Archive for September, 2013


September 30, 2013

The Washington Times on September 29, 2013, reported that the Pentagon’s top leaders arrived to discuss regional security issues with South Korean military officials amid intensifying crises in the Middle East, deepening cuts in U.S. defense spending and ongoing provocations by North Korea. Excerpts below:

Defense Secretary Chuck Hagel and Army Gen. Martin E. Dempsey, chairman of the Joint Chiefs of Staff, travelled to Seoul in part to reassure South Korea that the Obama administration is committed to its so-called pivot to Asia despite setbacks in the military’s budget and growing unrest in the Arab world.

The Pentagon leaders are expected to discuss North Korea’s nuclear program, enhancing South Korea’s intelligence-gathering capabilities and possibly extending the 2015 deadline for Washington to hand over to Seoul wartime operational control of U.S. and South Korean troops.

“We’re constantly re-evaluating each of our roles,” Mr. Hagel told reporters traveling with him. “That does not at all subtract from, or in any way weaken, our commitment — the United States’ commitment — to the treaty obligations that we have and continue to have with the South Koreans.”

During their trip, Mr. Hagel and Gen. Dempsey also will commemorate the 60th anniversary of the U.S.-South Korean mutual defense treaty and visit American troops.

The Pentagon has played a major role in the administration’s refocusing of attention and resources on Asia, which makes the Defense Department’s budget problems a source of worry for South Korea, Japan, Taiwan and other allies in the region.

As the world’s second-largest economy, China has engineered a decade long military buildup that has dwarfed its neighbors, many of which oppose Chinese territorial claims over much of the region’s strategic waterways.

As the Obama administration announced its pivot to Asia in 2011, it also cut the Pentagon’s budget by $500 billion over the next decade and agreed to another $500 billion reduction over 10 years under sequestration — an automatic, across-the-board spending reduction plan.

Officials have insisted that the spending cuts would not affect the Asia pivot. But Adm. Jonathan Greenert, chief of naval operations, said in July that budget constraints would slow the Navy’s plans to home-port 60 percent of its ships in the Pacific by 2020.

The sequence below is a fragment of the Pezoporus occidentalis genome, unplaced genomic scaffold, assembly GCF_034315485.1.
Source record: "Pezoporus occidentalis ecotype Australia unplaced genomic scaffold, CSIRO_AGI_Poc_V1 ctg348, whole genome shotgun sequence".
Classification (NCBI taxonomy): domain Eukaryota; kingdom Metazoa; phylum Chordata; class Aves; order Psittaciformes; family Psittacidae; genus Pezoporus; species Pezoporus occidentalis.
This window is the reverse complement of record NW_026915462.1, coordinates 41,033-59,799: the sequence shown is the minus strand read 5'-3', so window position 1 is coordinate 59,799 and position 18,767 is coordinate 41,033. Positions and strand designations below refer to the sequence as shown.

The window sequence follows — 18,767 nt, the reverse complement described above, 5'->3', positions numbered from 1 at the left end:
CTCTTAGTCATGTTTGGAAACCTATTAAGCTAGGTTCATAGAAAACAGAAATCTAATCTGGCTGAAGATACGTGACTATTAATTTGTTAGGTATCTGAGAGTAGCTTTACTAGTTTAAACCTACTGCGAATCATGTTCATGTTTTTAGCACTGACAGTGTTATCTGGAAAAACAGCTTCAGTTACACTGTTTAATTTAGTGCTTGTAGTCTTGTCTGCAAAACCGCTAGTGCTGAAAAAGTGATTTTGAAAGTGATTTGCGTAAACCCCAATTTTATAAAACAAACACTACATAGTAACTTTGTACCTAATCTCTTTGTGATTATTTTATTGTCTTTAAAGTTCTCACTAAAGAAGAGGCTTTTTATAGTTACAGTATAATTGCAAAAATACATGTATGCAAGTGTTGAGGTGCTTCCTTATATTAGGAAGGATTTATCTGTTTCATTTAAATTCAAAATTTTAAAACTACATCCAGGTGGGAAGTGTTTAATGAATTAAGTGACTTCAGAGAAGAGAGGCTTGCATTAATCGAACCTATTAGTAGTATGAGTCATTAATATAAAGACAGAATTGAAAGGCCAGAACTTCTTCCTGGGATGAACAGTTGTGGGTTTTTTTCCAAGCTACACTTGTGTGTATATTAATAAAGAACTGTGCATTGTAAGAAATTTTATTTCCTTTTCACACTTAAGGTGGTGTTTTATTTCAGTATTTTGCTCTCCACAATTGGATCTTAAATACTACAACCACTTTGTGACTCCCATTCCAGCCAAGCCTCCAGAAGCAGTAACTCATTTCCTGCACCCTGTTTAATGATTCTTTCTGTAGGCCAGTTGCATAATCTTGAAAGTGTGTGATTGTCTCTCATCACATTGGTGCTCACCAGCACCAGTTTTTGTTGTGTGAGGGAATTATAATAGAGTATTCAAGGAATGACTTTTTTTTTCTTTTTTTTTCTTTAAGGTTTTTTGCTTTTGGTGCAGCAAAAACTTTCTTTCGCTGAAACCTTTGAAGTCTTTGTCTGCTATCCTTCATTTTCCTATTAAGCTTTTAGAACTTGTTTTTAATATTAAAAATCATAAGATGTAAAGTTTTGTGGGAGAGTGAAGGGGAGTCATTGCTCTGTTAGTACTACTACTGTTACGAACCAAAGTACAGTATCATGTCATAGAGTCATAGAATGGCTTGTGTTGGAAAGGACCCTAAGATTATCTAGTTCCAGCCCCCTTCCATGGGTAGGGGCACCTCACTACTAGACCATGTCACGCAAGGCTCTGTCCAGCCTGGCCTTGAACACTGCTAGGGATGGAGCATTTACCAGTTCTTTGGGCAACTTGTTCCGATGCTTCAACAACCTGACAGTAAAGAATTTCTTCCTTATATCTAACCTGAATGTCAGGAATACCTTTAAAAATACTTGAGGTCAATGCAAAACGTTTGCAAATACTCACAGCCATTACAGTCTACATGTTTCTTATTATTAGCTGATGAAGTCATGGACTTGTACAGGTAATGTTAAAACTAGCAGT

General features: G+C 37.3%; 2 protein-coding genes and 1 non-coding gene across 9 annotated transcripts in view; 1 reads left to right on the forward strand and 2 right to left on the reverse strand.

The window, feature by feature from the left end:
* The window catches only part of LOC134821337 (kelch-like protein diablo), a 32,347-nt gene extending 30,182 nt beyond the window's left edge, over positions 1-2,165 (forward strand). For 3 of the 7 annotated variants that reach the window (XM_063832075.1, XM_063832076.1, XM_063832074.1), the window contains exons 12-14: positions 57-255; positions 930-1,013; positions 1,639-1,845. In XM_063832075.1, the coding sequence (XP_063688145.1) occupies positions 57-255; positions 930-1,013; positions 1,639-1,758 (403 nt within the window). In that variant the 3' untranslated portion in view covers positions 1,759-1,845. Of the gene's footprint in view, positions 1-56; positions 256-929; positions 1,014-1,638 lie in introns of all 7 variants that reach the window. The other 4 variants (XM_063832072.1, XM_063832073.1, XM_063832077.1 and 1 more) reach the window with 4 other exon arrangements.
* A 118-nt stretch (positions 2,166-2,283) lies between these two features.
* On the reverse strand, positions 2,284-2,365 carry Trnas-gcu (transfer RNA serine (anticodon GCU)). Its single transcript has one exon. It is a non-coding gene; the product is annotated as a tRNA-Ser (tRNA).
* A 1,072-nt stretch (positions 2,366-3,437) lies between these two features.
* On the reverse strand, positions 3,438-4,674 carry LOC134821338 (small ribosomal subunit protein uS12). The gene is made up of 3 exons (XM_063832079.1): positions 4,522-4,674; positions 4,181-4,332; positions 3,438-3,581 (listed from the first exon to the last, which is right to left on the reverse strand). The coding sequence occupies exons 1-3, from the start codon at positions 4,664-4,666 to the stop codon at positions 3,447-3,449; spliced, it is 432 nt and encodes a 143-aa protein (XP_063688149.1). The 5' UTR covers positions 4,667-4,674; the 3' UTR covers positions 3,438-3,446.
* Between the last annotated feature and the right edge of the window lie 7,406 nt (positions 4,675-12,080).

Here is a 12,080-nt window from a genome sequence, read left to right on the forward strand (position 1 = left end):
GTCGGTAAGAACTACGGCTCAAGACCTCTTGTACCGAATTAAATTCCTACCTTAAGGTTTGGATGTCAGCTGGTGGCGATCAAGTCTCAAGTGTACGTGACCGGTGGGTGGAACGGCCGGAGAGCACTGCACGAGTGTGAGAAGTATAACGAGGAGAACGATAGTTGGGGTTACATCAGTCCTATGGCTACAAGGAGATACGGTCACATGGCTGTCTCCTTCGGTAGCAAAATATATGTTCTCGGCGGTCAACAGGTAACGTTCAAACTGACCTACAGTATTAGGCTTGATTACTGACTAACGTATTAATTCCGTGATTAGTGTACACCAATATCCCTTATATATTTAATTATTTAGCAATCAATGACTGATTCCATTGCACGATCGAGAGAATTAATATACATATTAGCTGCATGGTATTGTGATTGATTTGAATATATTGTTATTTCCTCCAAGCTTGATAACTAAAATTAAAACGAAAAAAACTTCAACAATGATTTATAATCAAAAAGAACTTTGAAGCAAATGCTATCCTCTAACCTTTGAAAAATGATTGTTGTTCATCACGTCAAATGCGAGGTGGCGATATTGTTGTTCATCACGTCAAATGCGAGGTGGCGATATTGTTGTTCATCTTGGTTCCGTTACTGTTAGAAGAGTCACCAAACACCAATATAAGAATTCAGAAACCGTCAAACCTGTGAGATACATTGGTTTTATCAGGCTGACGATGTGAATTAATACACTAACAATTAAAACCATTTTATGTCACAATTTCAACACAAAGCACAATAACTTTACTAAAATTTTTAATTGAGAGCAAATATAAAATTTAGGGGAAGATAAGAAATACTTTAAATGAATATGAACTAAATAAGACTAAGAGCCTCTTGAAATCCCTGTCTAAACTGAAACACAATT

“Our Asia Pacific rebalance that I’ve talked to you about before … that will be slowed some due to sequestration, but it will continue on, because that is our focus,” Adm. Greenert said again Sept. 10 at an all-hands call.

Although the pivot aims to strengthen economic, diplomatic and military relationships with allies in the region, Pentagon forces and equipment have become the most tangible signs of cooperation.

The Pentagon plans to deploy a second missile defense radar to Japan to guard against North Korean threats, several more littoral combat ships that will rotate through Singapore and as many as 2,500 Marines in Australia.

In addition, the U.S. is negotiating a military presence at the Philippines’ Subic Bay and has begun a military-to-military relationship with Myanmar, also known as Burma.

However, Mr. Klinger said fewer forces will be stationed permanently in the region as part of the pivot than had been planned before 9/11. Australian defense officials say privately that 1,200 Marines, not 2,500, will rotate through their country.

If sequestration persists into 2014, the Navy will be forced to cancel ship maintenance and lose or delay the procurement of new ships, Adm. Greenert testified in Congress on September 18.

Former Navy Secretary Donald Winter said having fewer available ships will reduce the Navy’s ability to show U.S. resolve in the region.

“If you have vessels that are in a shipyard needing repair, the timeline for getting those completed, and ready to go to sea, the crew worked up and everything is such that they’re really not in any sense usable for any type of contingency response,” Mr. Winter said last week at the Heritage Foundation.

The cuts have been made amid growing instability in the region. North Korea has forged ahead with its nuclear weapons program and six months ago threatened to turn its southern neighbor into a “sea of fire” and hit the U.S. with nuclear-tipped missiles. China has become increasingly assertive in its territorial disputes in the South China Sea.

Stressing that the pivot involves more than shifting military assets, the Obama administration noted some diplomatic and economic progress.

For example, the U.S.-Korea Free Trade Agreement became effective last year, and negotiations for the multilateral Trans-Pacific Partnership trade deal are underway. The U.S. also has boosted development aid to the region by about 7 percent, and has increased official visits and attendance at regional summits.

Nonetheless, the defense part of the pivot is “extremely important” to U.S. allies in the region, and talk of defense cuts has created “uncertainty and unpredictability,” said Bonnie S. Glaser, a researcher at the Center for Strategic and International Studies.


September 29, 2013

Washington Times on September 28, 2013, reported that Iran is said to have stepped up cyberattacks on the U.S. military. The news comes at a time when President Obama and Iranian President Hasan Rouhani communicated by phone call for the first time since the Carter administration.

Cyberintrusions aimed at an unclassified computer network belonging to the U.S. Navy began the week of Sept. 15, just before a planned upgrade, The Wall Street Journal reported.